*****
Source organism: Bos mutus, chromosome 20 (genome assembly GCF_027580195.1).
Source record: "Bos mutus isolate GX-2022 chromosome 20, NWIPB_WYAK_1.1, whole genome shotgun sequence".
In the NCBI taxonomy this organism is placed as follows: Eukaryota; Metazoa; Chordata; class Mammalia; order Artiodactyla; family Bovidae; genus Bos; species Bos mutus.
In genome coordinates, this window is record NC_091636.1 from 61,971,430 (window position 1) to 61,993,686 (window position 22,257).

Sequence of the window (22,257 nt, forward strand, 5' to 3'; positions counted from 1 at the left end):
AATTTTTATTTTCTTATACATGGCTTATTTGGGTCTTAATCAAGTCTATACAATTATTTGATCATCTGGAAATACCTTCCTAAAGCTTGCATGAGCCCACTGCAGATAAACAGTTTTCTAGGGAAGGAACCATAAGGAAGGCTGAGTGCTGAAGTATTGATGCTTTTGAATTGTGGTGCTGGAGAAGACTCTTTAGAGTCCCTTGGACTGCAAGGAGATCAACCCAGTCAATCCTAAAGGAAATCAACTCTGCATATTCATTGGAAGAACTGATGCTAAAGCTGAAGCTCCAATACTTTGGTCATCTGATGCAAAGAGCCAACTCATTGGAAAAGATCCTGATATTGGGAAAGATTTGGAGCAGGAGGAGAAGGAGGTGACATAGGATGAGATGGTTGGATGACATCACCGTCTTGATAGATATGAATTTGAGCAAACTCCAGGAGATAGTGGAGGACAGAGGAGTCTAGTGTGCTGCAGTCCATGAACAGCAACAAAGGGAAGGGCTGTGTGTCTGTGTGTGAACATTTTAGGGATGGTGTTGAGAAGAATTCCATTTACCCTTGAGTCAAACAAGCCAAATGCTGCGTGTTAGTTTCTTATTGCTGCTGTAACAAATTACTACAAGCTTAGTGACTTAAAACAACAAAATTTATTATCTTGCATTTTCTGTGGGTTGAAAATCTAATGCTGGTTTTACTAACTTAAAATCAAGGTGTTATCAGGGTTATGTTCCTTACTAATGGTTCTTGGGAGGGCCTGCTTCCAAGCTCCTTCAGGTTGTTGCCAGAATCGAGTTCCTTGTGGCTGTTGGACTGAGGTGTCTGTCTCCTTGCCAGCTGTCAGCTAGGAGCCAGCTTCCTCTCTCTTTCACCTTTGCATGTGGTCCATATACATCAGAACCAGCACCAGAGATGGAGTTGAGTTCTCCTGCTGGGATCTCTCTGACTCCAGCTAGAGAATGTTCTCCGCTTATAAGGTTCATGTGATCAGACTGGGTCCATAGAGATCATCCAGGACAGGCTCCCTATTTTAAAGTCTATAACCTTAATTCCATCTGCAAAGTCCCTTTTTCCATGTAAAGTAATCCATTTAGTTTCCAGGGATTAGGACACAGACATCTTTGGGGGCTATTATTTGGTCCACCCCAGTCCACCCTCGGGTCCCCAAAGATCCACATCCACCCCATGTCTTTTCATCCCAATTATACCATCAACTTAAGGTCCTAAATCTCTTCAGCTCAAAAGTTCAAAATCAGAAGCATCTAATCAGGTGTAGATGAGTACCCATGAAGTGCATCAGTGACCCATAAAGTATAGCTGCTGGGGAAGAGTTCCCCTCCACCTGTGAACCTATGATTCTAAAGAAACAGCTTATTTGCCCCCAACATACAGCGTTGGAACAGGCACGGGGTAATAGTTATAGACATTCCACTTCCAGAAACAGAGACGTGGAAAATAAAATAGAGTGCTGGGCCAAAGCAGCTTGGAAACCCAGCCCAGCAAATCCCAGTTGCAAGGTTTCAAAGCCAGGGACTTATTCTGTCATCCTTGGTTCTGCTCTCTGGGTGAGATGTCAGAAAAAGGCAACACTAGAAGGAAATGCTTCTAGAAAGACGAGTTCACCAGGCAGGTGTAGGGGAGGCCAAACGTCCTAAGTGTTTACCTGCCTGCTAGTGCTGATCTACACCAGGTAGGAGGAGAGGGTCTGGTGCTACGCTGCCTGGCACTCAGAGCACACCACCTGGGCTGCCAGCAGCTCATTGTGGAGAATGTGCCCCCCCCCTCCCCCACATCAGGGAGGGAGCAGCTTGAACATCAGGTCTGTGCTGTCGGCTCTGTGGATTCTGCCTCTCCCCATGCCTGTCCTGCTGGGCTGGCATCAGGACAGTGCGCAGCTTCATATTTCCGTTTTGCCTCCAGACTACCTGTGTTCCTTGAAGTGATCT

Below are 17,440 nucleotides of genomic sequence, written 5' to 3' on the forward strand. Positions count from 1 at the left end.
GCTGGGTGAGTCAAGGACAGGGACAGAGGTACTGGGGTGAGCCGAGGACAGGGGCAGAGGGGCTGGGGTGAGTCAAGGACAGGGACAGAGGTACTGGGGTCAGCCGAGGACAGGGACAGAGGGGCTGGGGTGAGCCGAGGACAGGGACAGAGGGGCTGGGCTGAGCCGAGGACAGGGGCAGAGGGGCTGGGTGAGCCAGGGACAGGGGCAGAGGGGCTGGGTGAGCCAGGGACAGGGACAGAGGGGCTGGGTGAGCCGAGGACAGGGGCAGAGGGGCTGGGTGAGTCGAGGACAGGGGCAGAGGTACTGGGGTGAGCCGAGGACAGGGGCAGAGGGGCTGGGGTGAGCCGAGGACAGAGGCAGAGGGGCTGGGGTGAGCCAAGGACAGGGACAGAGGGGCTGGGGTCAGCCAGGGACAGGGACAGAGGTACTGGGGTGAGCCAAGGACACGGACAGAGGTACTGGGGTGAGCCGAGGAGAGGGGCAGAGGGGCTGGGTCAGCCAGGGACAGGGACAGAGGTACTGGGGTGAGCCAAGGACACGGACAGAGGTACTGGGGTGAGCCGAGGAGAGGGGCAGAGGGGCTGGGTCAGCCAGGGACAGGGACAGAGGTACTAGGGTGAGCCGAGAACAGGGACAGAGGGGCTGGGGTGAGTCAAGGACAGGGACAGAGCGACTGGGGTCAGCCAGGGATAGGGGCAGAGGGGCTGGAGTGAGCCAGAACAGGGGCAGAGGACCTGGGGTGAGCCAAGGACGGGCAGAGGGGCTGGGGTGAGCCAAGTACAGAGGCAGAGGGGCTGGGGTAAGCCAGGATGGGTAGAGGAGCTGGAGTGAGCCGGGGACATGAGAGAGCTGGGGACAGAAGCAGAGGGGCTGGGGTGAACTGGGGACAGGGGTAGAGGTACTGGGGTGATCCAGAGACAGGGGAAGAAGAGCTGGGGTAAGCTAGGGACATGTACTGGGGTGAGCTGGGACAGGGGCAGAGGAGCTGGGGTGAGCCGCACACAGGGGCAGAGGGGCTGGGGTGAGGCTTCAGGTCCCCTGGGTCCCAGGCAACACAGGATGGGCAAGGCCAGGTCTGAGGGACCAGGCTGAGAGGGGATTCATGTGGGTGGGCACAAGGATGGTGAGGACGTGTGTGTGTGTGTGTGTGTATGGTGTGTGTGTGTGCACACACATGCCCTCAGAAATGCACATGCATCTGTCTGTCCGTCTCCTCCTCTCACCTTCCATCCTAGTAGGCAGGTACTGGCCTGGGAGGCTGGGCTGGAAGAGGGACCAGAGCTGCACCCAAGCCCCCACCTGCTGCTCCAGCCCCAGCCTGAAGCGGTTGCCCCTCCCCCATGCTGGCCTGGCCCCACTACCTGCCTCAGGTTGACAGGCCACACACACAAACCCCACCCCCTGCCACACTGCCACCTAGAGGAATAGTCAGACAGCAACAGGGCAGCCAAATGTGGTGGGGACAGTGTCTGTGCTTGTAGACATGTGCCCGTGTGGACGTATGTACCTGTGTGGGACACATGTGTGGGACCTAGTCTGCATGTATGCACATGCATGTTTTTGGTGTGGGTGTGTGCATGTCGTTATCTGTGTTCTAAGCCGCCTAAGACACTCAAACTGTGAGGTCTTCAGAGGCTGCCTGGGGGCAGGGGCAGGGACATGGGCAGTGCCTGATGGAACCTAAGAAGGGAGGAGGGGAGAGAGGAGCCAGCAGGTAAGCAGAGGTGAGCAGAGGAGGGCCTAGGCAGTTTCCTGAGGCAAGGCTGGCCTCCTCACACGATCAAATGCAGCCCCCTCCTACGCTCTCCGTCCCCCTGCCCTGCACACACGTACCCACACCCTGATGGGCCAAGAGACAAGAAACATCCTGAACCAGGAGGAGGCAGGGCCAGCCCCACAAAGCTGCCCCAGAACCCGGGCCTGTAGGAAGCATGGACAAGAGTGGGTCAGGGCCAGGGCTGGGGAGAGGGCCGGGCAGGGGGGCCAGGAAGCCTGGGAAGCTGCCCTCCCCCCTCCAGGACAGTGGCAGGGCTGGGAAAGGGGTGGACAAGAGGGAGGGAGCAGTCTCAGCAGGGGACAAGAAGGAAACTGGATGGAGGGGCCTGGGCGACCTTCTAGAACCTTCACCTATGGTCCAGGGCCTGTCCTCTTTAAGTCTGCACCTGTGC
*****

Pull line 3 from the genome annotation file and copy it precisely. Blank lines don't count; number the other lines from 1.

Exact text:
In the NCBI taxonomy this organism is placed as follows: Eukaryota; Metazoa; Chordata; class Mammalia; order Artiodactyla; family Bovidae; genus Bos; species Bos mutus.